Regarding the importance of considering how etched glass and light go together, my goal is to arrange what I’m learning into an easy to digest overview of the subject so that a quick look at the page results in raised awareness. To see how the lighting page is coming along click HERE or watch this short video below.
I just imported massive amounts of content from a few of my other websites and now I must merge it all together into something comprehensive. So until I can get through all of it, beyond the first page or two… is chaos.
Relief carving by Ron Branch circa 1989 ~ I’d like to do a series of these soon. This is a small piece of flagstone, approximately 8″ x 12″. It has hand crafted mounting hardware by Bill Branch (my Dad).
Between glass and stone I feel stone is the more forgiving medium to work with. As a material, float glass is predictable, as in there are no hidden surprises. As a transparent canvas it is unique, with its distinctly beautiful qualities, but there is no variance from piece to piece… and so it quickly becomes all about the etching.
With stone however, you are entering the unknown. Oddly though, this is not a source of anxiety. Instead, a great deal of the pressure is off. In those rare occasions that something bad is coming, like a severe crack, or a pocket of nothingness, you don’t see it until it arrives. Blaming yourself for the issue is useless since you really had no way of foreseeing it. Blaming the stone, well… that would just be absurd.
So for me there is a self granted state of acceptance. Besides, most of the “surprises” are often what I like best about the finished piece. There really IS therefore, a strong feeling of interaction, a kind of partnership with the material. By virtue of it’s unpredictable variances, it participates – lending its uniqueness to the art.
Does it sound strange that the more unpredictable material would be less stressful to work with? Think of the difference between what a singer songwriter feels when they perform solo, and when they have others playing with them. This also compares well to say that it doesn’t mean that just because playing solo is more stressful, that the performer doesn’t want to do it anyway, despite that it is not the more relaxing choice.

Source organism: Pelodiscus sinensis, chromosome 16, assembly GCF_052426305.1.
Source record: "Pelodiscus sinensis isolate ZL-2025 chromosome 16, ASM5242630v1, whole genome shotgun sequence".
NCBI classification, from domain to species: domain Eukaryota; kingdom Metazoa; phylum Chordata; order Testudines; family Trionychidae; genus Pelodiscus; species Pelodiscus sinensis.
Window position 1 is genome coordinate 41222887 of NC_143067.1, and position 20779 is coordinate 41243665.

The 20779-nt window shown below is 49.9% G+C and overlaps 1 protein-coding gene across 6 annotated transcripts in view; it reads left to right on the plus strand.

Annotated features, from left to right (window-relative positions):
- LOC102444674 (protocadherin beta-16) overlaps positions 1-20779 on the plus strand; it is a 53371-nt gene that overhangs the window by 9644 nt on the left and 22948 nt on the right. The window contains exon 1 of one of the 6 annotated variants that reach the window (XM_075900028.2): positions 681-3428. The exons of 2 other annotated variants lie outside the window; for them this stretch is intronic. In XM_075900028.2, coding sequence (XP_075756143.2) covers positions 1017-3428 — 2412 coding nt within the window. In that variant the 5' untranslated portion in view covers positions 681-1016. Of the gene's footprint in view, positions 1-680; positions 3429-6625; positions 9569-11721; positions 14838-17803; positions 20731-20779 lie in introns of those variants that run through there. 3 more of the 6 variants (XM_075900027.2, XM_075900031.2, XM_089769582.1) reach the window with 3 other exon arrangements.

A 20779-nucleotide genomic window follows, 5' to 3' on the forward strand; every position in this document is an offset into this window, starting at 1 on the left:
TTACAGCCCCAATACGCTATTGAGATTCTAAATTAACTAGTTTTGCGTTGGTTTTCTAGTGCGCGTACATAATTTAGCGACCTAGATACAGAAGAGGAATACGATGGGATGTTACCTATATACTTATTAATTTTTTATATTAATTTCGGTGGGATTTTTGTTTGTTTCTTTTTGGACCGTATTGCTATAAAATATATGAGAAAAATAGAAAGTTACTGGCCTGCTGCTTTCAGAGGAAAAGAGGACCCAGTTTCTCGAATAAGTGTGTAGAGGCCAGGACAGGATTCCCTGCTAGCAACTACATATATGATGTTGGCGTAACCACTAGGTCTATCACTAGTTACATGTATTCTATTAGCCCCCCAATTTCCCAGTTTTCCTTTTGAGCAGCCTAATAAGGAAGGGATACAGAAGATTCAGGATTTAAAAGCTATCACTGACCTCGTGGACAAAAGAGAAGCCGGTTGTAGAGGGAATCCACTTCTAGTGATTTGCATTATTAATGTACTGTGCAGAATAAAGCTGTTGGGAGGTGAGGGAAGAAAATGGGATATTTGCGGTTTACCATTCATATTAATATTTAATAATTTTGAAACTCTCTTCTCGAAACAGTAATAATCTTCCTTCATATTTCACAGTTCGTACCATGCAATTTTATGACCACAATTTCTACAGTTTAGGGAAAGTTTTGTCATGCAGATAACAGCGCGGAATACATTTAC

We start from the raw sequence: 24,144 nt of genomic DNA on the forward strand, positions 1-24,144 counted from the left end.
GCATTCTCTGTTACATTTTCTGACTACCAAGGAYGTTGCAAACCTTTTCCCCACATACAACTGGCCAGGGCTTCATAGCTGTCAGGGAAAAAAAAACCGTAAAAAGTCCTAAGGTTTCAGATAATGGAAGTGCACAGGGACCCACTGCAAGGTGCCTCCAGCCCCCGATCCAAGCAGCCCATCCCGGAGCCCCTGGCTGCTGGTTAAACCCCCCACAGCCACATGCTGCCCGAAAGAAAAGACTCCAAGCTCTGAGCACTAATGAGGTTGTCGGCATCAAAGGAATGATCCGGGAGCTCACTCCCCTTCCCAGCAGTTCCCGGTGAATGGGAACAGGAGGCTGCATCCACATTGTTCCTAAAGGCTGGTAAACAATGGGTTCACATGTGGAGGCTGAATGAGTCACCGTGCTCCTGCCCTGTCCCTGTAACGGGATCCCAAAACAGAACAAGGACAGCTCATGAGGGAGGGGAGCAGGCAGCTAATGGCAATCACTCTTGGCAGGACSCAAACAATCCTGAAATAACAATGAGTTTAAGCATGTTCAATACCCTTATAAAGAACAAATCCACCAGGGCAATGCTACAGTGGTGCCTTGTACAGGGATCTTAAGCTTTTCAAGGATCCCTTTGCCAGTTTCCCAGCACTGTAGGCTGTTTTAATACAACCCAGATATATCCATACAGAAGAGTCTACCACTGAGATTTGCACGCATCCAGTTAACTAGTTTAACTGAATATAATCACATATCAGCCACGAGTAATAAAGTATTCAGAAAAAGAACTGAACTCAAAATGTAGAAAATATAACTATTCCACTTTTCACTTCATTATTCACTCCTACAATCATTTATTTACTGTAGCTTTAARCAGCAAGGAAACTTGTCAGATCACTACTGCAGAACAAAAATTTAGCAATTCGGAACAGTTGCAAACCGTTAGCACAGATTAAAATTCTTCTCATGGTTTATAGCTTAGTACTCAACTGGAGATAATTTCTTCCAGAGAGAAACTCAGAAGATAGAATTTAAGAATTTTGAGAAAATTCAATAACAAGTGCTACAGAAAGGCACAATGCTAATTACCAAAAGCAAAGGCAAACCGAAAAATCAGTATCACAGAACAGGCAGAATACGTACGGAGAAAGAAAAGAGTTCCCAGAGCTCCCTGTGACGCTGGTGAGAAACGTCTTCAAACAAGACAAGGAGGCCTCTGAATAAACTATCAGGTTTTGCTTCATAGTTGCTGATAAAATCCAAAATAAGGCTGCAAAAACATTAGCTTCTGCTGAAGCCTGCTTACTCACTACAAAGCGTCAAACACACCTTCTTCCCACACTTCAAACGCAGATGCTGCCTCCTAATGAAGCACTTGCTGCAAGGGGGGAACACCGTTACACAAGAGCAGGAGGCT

The analogy easily extends to also cover the subject of collaborating with other glass artists. I so much prefer working with others rather than solo, that it is a large part of my business model for the studio. I think networking with other glass artists and studios that like working this way also, adds more variety into our works, and provides hidden opportunities for unexpected new developments. These interactions have caused some of my favorite leaps in technique.
Working with designers from other mediums is an even more dynamic process. I’d say my favorite of these was working with painter Marlene Bauer on the library jobs in 2010. It inspired me to try things I may not have thought of otherwise. The resulting textures affected permanently many of the ways I etch today, which continue to develop… and to be similarly affected by subsequent interactions with other artists, designers and of course to be fair, every client.
Overall both glass and stone are relatively unforgiving. There is no erasing in glass etching, and you can’t uncarve a stone. Part of being a sandblaster is all about learning to handle stress, with balance, acceptance, and keeping things in perspective.
Sweating over the details of an etching that you can easily ruin in the blink of an eye… while it isn’t exactly bungee jumping, there is a genuine adrenalin rush occurring just the same.
Admittedly it is… fun, especially when in the end it turns out to have been worth the effort, but too much of that kind of fun can wear a person down. That’s why I’d say by comparison, for me there IS actual relief in carving stone. A bit of corrective therapy perhaps.
Detail of door panel for Chuck Franklin Glass Studio 2008
Although most of my work in glass has kept me in or very near the sandblast booth, I do enjoy every opportunity to “work in the field”. The locations where glass art goes also tend to be highly interesting in many other ways, and so it can be somewhat educational regarding interior design. It’s also good to just get out of the studio once in a while, but he main reason I like it is purely practical.